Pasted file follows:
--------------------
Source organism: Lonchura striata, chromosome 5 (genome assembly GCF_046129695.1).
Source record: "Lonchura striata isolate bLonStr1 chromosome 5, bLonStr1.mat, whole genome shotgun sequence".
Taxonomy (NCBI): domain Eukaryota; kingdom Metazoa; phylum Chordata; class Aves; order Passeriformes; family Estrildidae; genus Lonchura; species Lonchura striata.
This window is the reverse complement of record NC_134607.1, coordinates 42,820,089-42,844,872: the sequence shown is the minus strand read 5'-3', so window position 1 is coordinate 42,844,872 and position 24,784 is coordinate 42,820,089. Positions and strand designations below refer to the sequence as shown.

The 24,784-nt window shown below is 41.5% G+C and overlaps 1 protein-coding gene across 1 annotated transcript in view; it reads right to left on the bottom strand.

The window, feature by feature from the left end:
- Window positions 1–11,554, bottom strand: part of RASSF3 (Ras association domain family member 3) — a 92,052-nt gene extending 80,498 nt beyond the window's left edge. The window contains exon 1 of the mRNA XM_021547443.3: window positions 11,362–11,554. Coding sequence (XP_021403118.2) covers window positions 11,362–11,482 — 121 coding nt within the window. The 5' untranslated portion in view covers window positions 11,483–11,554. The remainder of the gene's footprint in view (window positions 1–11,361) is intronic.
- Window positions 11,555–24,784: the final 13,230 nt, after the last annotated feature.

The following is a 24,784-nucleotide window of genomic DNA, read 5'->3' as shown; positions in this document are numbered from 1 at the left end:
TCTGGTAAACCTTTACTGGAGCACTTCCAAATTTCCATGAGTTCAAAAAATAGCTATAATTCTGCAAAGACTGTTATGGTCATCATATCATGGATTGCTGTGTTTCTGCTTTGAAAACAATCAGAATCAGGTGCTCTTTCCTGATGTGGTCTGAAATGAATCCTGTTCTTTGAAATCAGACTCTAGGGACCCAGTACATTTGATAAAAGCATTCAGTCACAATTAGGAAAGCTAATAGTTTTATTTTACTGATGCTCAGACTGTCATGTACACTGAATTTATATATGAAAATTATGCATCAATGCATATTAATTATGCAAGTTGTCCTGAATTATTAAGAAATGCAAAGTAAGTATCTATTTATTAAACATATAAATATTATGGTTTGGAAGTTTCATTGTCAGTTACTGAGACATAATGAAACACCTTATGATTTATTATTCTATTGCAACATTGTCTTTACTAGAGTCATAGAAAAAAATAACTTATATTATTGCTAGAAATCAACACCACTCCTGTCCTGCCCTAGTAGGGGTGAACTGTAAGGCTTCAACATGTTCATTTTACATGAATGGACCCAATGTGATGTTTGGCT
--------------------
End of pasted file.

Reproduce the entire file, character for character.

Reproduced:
Source organism: Lonchura striata, chromosome 5 (genome assembly GCF_046129695.1).
Source record: "Lonchura striata isolate bLonStr1 chromosome 5, bLonStr1.mat, whole genome shotgun sequence".
Taxonomy (NCBI): domain Eukaryota; kingdom Metazoa; phylum Chordata; class Aves; order Passeriformes; family Estrildidae; genus Lonchura; species Lonchura striata.
This window is the reverse complement of record NC_134607.1, coordinates 42,820,089-42,844,872: the sequence shown is the minus strand read 5'-3', so window position 1 is coordinate 42,844,872 and position 24,784 is coordinate 42,820,089. Positions and strand designations below refer to the sequence as shown.

The 24,784-nt window shown below is 41.5% G+C and overlaps 1 protein-coding gene across 1 annotated transcript in view; it reads right to left on the bottom strand.

The window, feature by feature from the left end:
- Window positions 1–11,554, bottom strand: part of RASSF3 (Ras association domain family member 3) — a 92,052-nt gene extending 80,498 nt beyond the window's left edge. The window contains exon 1 of the mRNA XM_021547443.3: window positions 11,362–11,554. Coding sequence (XP_021403118.2) covers window positions 11,362–11,482 — 121 coding nt within the window. The 5' untranslated portion in view covers window positions 11,483–11,554. The remainder of the gene's footprint in view (window positions 1–11,361) is intronic.
- Window positions 11,555–24,784: the final 13,230 nt, after the last annotated feature.

The following is a 24,784-nucleotide window of genomic DNA, read 5'->3' as shown; positions in this document are numbered from 1 at the left end:
TCTGGTAAACCTTTACTGGAGCACTTCCAAATTTCCATGAGTTCAAAAAATAGCTATAATTCTGCAAAGACTGTTATGGTCATCATATCATGGATTGCTGTGTTTCTGCTTTGAAAACAATCAGAATCAGGTGCTCTTTCCTGATGTGGTCTGAAATGAATCCTGTTCTTTGAAATCAGACTCTAGGGACCCAGTACATTTGATAAAAGCATTCAGTCACAATTAGGAAAGCTAATAGTTTTATTTTACTGATGCTCAGACTGTCATGTACACTGAATTTATATATGAAAATTATGCATCAATGCATATTAATTATGCAAGTTGTCCTGAATTATTAAGAAATGCAAAGTAAGTATCTATTTATTAAACATATAAATATTATGGTTTGGAAGTTTCATTGTCAGTTACTGAGACATAATGAAACACCTTATGATTTATTATTCTATTGCAACATTGTCTTTACTAGAGTCATAGAAAAAAATAACTTATATTATTGCTAGAAATCAACACCACTCCTGTCCTGCCCTAGTAGGGGTGAACTGTAAGGCTTCAACATGTTCATTTTACATGAATGGACCCAATGTGATGTTTGGCT